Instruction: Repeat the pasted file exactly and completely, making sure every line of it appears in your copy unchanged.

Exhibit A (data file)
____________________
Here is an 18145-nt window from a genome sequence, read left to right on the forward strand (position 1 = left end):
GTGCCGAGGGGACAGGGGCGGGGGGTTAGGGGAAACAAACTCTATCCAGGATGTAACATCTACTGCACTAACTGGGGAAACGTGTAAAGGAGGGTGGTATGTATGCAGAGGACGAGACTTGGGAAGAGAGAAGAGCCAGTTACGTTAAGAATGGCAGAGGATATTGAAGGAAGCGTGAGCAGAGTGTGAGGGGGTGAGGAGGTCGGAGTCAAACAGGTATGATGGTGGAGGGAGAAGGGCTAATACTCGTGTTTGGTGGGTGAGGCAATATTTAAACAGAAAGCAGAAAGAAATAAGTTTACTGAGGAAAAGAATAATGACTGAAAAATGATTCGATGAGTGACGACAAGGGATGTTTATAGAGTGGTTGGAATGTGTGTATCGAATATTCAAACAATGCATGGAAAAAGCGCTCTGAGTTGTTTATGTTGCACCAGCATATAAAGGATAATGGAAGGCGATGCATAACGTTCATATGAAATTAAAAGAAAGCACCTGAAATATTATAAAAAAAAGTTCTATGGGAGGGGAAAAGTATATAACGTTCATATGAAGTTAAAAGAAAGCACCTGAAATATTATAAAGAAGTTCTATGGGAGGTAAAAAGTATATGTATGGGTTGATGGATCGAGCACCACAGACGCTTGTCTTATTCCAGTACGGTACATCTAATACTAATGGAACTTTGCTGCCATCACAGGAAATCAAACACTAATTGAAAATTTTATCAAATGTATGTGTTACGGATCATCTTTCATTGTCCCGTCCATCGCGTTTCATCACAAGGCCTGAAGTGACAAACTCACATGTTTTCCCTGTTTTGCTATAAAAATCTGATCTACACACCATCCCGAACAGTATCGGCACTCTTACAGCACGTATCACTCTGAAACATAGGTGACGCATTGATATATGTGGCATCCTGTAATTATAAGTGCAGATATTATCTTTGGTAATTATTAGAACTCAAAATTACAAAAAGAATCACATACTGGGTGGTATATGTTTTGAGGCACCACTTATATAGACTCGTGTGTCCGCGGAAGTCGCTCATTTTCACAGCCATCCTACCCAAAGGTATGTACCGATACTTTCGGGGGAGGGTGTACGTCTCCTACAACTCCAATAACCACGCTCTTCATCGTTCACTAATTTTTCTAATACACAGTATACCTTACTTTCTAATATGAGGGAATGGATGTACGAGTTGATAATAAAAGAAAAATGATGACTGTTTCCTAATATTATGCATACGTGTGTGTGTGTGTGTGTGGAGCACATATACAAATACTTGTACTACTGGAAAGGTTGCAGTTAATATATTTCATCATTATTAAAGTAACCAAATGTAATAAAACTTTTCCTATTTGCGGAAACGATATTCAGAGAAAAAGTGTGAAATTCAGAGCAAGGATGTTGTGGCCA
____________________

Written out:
Here is an 18145-nt window from a genome sequence, read left to right on the forward strand (position 1 = left end):
GTGCCGAGGGGACAGGGGCGGGGGGTTAGGGGAAACAAACTCTATCCAGGATGTAACATCTACTGCACTAACTGGGGAAACGTGTAAAGGAGGGTGGTATGTATGCAGAGGACGAGACTTGGGAAGAGAGAAGAGCCAGTTACGTTAAGAATGGCAGAGGATATTGAAGGAAGCGTGAGCAGAGTGTGAGGGGGTGAGGAGGTCGGAGTCAAACAGGTATGATGGTGGAGGGAGAAGGGCTAATACTCGTGTTTGGTGGGTGAGGCAATATTTAAACAGAAAGCAGAAAGAAATAAGTTTACTGAGGAAAAGAATAATGACTGAAAAATGATTCGATGAGTGACGACAAGGGATGTTTATAGAGTGGTTGGAATGTGTGTATCGAATATTCAAACAATGCATGGAAAAAGCGCTCTGAGTTGTTTATGTTGCACCAGCATATAAAGGATAATGGAAGGCGATGCATAACGTTCATATGAAATTAAAAGAAAGCACCTGAAATATTATAAAAAAAAGTTCTATGGGAGGGGAAAAGTATATAACGTTCATATGAAGTTAAAAGAAAGCACCTGAAATATTATAAAGAAGTTCTATGGGAGGTAAAAAGTATATGTATGGGTTGATGGATCGAGCACCACAGACGCTTGTCTTATTCCAGTACGGTACATCTAATACTAATGGAACTTTGCTGCCATCACAGGAAATCAAACACTAATTGAAAATTTTATCAAATGTATGTGTTACGGATCATCTTTCATTGTCCCGTCCATCGCGTTTCATCACAAGGCCTGAAGTGACAAACTCACATGTTTTCCCTGTTTTGCTATAAAAATCTGATCTACACACCATCCCGAACAGTATCGGCACTCTTACAGCACGTATCACTCTGAAACATAGGTGACGCATTGATATATGTGGCATCCTGTAATTATAAGTGCAGATATTATCTTTGGTAATTATTAGAACTCAAAATTACAAAAAGAATCACATACTGGGTGGTATATGTTTTGAGGCACCACTTATATAGACTCGTGTGTCCGCGGAAGTCGCTCATTTTCACAGCCATCCTACCCAAAGGTATGTACCGATACTTTCGGGGGAGGGTGTACGTCTCCTACAACTCCAATAACCACGCTCTTCATCGTTCACTAATTTTTCTAATACACAGTATACCTTACTTTCTAATATGAGGGAATGGATGTACGAGTTGATAATAAAAGAAAAATGATGACTGTTTCCTAATATTATGCATACGTGTGTGTGTGTGTGTGTGGAGCACATATACAAATACTTGTACTACTGGAAAGGTTGCAGTTAATATATTTCATCATTATTAAAGTAACCAAATGTAATAAAACTTTTCCTATTTGCGGAAACGATATTCAGAGAAAAAGTGTGAAATTCAGAGCAAGGATGTTGTGGCCA